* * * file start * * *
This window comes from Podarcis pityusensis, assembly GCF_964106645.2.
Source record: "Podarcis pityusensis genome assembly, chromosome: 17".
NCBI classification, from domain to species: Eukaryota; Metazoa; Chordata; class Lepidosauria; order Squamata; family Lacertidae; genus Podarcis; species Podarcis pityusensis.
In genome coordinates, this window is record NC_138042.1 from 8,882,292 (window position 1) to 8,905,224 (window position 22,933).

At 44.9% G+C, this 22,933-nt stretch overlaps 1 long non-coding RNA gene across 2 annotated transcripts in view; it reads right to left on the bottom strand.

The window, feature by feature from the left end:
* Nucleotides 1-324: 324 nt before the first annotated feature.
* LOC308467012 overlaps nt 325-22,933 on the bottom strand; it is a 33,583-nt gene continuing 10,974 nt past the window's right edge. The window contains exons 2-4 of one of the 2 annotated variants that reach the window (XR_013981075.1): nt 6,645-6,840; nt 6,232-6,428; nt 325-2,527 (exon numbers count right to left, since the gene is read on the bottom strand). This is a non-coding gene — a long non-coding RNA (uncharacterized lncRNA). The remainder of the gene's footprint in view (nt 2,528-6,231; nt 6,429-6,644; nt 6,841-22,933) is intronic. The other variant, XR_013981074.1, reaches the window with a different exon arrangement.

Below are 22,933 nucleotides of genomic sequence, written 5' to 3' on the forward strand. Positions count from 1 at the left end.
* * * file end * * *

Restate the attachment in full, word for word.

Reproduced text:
This window comes from Podarcis pityusensis, assembly GCF_964106645.2.
Source record: "Podarcis pityusensis genome assembly, chromosome: 17".
NCBI classification, from domain to species: Eukaryota; Metazoa; Chordata; class Lepidosauria; order Squamata; family Lacertidae; genus Podarcis; species Podarcis pityusensis.
In genome coordinates, this window is record NC_138042.1 from 8,882,292 (window position 1) to 8,905,224 (window position 22,933).

At 44.9% G+C, this 22,933-nt stretch overlaps 1 long non-coding RNA gene across 2 annotated transcripts in view; it reads right to left on the bottom strand.

The window, feature by feature from the left end:
* Nucleotides 1-324: 324 nt before the first annotated feature.
* LOC308467012 overlaps nt 325-22,933 on the bottom strand; it is a 33,583-nt gene continuing 10,974 nt past the window's right edge. The window contains exons 2-4 of one of the 2 annotated variants that reach the window (XR_013981075.1): nt 6,645-6,840; nt 6,232-6,428; nt 325-2,527 (exon numbers count right to left, since the gene is read on the bottom strand). This is a non-coding gene — a long non-coding RNA (uncharacterized lncRNA). The remainder of the gene's footprint in view (nt 2,528-6,231; nt 6,429-6,644; nt 6,841-22,933) is intronic. The other variant, XR_013981074.1, reaches the window with a different exon arrangement.

Below are 22,933 nucleotides of genomic sequence, written 5' to 3' on the forward strand. Positions count from 1 at the left end.